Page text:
The passage of the deal also resonates because it was another instance where peace and arms control groups opposed legislation backed by a broad array of powerful interests—and lost. I believe there are some lessons to be learned from that defeat.
The U.S.-India nuclear deal was approved in the fall of 2008. The deal was opposed by U.S. arms control and disarmament groups almost entirely on nuclear nonproliferation grounds. The agreement allowed India access to trade in nuclear fuel and technology, despite the fact that it has not joined the Nuclear Non-Proliferation Treaty and has developed nuclear weapons. Access to international sources of nuclear reactor fuel allows India to devote more of its scarce domestic uranium supply to expanding its nuclear arsenal.
These arguments were important, but the deal also had broader implications for choices in energy technology, and for the future development path of the global economy. A few analysts noted these broader aspects, but for the most part their arguments were not taken up by the arms control groups who were the deal’s main critics.
The US-India nuclear deal was part of a larger set of changes in the U.S.-India relationship that elites in both countries were seeking, each with an eye to maximizing their own wealth and power. U.S. Military planners envisioned India as a possible forward base for operations from South Asia to the Middle East, and perhaps as a junior partner in those operations as well. Arms makers saw an opportunity for increased arms sales, with India being one of the world’s largest importers of high-tech weapons. U.S.-based multinationals were gearing up for expansion into
India, hoping to use the enhanced “security” partnership as a wedge to further open India to foreign investment and sales, not only in nuclear technology and services but in everything from banking and finance to food and agriculture to big box retail stores.
The ambitions of elites in the two countries to strengthen their military and economic ties was reflected in a set of initiatives announced by U.S. President Bush and India’s Prime Minister Singh in July 2005, together with the agreement in principle on nuclear trade and cooperation.
First was a “New Framework for the U.S.-India Defense Relationship.” The “New Framework” called for increased military cooperation across a wide range of activities, from joint exercises and intelligence exchanges to increased weapons trade to collaboration in missile defense development.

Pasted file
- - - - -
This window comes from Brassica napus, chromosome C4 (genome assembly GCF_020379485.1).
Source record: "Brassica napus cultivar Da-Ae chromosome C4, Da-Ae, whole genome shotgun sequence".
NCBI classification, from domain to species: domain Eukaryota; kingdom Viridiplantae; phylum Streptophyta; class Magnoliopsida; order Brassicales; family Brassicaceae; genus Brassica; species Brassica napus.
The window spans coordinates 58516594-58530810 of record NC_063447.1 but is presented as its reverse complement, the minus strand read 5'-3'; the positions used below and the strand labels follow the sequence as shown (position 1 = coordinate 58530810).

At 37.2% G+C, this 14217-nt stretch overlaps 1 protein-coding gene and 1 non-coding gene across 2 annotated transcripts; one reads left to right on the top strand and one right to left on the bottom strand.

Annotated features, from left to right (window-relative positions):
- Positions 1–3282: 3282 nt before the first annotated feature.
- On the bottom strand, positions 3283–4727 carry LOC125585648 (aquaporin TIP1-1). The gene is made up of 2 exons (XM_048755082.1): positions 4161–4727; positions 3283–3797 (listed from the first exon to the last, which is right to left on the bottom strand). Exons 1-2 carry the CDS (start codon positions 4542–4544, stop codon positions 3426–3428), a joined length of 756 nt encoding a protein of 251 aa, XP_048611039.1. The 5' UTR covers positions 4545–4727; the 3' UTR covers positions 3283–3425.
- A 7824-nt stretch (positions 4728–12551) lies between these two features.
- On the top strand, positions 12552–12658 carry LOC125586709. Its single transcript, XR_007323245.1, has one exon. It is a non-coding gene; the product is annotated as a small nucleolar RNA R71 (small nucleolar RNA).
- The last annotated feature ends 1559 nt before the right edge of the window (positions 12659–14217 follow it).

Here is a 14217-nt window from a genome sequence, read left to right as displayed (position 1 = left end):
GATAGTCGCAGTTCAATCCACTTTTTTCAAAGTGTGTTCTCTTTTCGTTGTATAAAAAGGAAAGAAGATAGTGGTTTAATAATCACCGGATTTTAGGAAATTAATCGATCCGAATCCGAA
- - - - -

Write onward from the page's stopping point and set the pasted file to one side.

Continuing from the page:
The July 2005 agreements also established a “CEO Forum” to “harness private sector energy and ideas to deepen the bilateral economic relationship,” an agreement for closer cooperation in space technology and commercial space activities and a “Knowledge Initiative on Agriculture.” The U.S. private sector members of the Agricultural Knowledge Initiative governing board are Archer Daniels Midland, a diversified giant that takes agricultural products from the world over and turns them into commodities ranging from processed foods to biofuels and industrial chemicals, biotech giant Monsanto, and Walmart, the world’s biggest retailer. The CEO Forum’s agenda was a wish-list for the deregulation and opening of India’s economy. This included, for example, greatly expanding the degree to which foreign banking and financial services companies could operate in India.
What kinds of connections might have been made by opponents of the US-India deal, in part by linking it to the larger package of deals of which it was the centerpiece? As an energy source, nuclear power generation remains a poor choice for a variety of reasons beyond its inherent environmental risks and its inextricable links to nuclear weapons. Nuclear power plants require investments in large, expensive facilities that then commit a society to using that technology at its particular level of development in large quantities for long periods of time–a number of decades. Both energy conservation measures and decentralized, alternative energy technologies can be deployed in far smaller increments, and thus can more easily take advantage of constant improvements in technology. Renewable energy technologies are more likely to give people living in rural areas not served by an electric power grid a chance to move up the energy ladder, and to do so in ways that do not contribute to global warming. Renewable technologies also create a wider variety of jobs in a broader range of social settings. Increased global trade in these technologies would accelerate their development and also encourage their adoption in the United States.